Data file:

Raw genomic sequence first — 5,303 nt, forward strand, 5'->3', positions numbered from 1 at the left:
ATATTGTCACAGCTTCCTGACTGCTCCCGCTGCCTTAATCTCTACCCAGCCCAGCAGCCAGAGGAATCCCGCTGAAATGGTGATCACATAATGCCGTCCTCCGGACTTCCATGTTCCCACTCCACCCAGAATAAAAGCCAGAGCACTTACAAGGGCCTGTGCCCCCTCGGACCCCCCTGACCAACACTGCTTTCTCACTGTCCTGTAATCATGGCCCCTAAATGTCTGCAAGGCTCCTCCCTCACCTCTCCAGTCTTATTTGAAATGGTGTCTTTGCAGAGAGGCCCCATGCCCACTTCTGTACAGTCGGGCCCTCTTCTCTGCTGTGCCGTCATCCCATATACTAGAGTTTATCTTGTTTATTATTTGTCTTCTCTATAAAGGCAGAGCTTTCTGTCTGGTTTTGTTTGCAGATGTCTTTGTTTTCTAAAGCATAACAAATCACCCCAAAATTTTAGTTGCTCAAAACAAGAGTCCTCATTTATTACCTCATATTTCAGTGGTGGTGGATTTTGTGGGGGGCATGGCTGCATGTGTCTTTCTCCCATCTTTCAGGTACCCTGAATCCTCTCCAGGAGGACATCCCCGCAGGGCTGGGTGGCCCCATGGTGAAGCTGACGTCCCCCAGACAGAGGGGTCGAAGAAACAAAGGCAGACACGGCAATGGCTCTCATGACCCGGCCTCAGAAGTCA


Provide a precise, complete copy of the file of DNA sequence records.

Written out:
Raw genomic sequence first — 5,303 nt, forward strand, 5'->3', positions numbered from 1 at the left:
ATATTGTCACAGCTTCCTGACTGCTCCCGCTGCCTTAATCTCTACCCAGCCCAGCAGCCAGAGGAATCCCGCTGAAATGGTGATCACATAATGCCGTCCTCCGGACTTCCATGTTCCCACTCCACCCAGAATAAAAGCCAGAGCACTTACAAGGGCCTGTGCCCCCTCGGACCCCCCTGACCAACACTGCTTTCTCACTGTCCTGTAATCATGGCCCCTAAATGTCTGCAAGGCTCCTCCCTCACCTCTCCAGTCTTATTTGAAATGGTGTCTTTGCAGAGAGGCCCCATGCCCACTTCTGTACAGTCGGGCCCTCTTCTCTGCTGTGCCGTCATCCCATATACTAGAGTTTATCTTGTTTATTATTTGTCTTCTCTATAAAGGCAGAGCTTTCTGTCTGGTTTTGTTTGCAGATGTCTTTGTTTTCTAAAGCATAACAAATCACCCCAAAATTTTAGTTGCTCAAAACAAGAGTCCTCATTTATTACCTCATATTTCAGTGGTGGTGGATTTTGTGGGGGGCATGGCTGCATGTGTCTTTCTCCCATCTTTCAGGTACCCTGAATCCTCTCCAGGAGGACATCCCCGCAGGGCTGGGTGGCCCCATGGTGAAGCTGACGTCCCCCAGACAGAGGGGTCGAAGAAACAAAGGCAGACACGGCAATGGCTCTCATGACCCGGCCTCAGAAGTCA